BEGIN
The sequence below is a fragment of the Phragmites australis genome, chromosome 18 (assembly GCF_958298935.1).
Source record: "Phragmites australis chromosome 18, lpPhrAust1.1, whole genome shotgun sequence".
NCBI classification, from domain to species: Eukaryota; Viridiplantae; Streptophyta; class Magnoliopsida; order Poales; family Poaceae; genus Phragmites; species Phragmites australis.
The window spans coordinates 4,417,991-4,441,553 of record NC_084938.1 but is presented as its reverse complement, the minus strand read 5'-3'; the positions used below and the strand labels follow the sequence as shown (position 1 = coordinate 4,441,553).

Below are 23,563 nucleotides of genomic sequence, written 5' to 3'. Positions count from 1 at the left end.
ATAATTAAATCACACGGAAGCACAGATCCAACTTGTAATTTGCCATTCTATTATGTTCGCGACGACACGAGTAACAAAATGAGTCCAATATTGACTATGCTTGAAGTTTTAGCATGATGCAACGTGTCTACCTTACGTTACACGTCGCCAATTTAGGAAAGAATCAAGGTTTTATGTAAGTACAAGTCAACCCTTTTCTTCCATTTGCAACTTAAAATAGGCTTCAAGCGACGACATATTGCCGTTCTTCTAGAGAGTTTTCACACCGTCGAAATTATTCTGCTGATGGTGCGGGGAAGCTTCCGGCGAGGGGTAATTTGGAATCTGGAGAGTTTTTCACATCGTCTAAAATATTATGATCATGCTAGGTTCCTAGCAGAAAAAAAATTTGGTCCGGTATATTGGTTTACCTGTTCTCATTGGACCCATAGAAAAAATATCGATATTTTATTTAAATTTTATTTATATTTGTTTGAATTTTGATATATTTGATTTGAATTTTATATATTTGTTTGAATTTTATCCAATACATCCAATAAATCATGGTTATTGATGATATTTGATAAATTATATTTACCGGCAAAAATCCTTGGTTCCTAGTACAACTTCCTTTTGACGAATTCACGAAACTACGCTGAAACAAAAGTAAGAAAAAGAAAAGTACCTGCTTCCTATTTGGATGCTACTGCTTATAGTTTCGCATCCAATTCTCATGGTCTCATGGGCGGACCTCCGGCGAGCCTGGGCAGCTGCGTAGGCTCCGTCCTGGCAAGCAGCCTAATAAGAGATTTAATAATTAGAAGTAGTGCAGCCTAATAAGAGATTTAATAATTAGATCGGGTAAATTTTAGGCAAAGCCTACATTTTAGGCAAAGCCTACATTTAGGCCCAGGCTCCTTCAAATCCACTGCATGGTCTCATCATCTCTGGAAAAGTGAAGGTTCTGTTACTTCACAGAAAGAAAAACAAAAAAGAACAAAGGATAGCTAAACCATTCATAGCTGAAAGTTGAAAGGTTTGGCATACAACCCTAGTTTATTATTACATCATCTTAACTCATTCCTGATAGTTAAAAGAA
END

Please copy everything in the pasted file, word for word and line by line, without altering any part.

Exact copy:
The sequence below is a fragment of the Phragmites australis genome, chromosome 18 (assembly GCF_958298935.1).
Source record: "Phragmites australis chromosome 18, lpPhrAust1.1, whole genome shotgun sequence".
NCBI classification, from domain to species: Eukaryota; Viridiplantae; Streptophyta; class Magnoliopsida; order Poales; family Poaceae; genus Phragmites; species Phragmites australis.
The window spans coordinates 4,417,991-4,441,553 of record NC_084938.1 but is presented as its reverse complement, the minus strand read 5'-3'; the positions used below and the strand labels follow the sequence as shown (position 1 = coordinate 4,441,553).

Below are 23,563 nucleotides of genomic sequence, written 5' to 3'. Positions count from 1 at the left end.
ATAATTAAATCACACGGAAGCACAGATCCAACTTGTAATTTGCCATTCTATTATGTTCGCGACGACACGAGTAACAAAATGAGTCCAATATTGACTATGCTTGAAGTTTTAGCATGATGCAACGTGTCTACCTTACGTTACACGTCGCCAATTTAGGAAAGAATCAAGGTTTTATGTAAGTACAAGTCAACCCTTTTCTTCCATTTGCAACTTAAAATAGGCTTCAAGCGACGACATATTGCCGTTCTTCTAGAGAGTTTTCACACCGTCGAAATTATTCTGCTGATGGTGCGGGGAAGCTTCCGGCGAGGGGTAATTTGGAATCTGGAGAGTTTTTCACATCGTCTAAAATATTATGATCATGCTAGGTTCCTAGCAGAAAAAAAATTTGGTCCGGTATATTGGTTTACCTGTTCTCATTGGACCCATAGAAAAAATATCGATATTTTATTTAAATTTTATTTATATTTGTTTGAATTTTGATATATTTGATTTGAATTTTATATATTTGTTTGAATTTTATCCAATACATCCAATAAATCATGGTTATTGATGATATTTGATAAATTATATTTACCGGCAAAAATCCTTGGTTCCTAGTACAACTTCCTTTTGACGAATTCACGAAACTACGCTGAAACAAAAGTAAGAAAAAGAAAAGTACCTGCTTCCTATTTGGATGCTACTGCTTATAGTTTCGCATCCAATTCTCATGGTCTCATGGGCGGACCTCCGGCGAGCCTGGGCAGCTGCGTAGGCTCCGTCCTGGCAAGCAGCCTAATAAGAGATTTAATAATTAGAAGTAGTGCAGCCTAATAAGAGATTTAATAATTAGATCGGGTAAATTTTAGGCAAAGCCTACATTTTAGGCAAAGCCTACATTTAGGCCCAGGCTCCTTCAAATCCACTGCATGGTCTCATCATCTCTGGAAAAGTGAAGGTTCTGTTACTTCACAGAAAGAAAAACAAAAAAGAACAAAGGATAGCTAAACCATTCATAGCTGAAAGTTGAAAGGTTTGGCATACAACCCTAGTTTATTATTACATCATCTTAACTCATTCCTGATAGTTAAAAGAA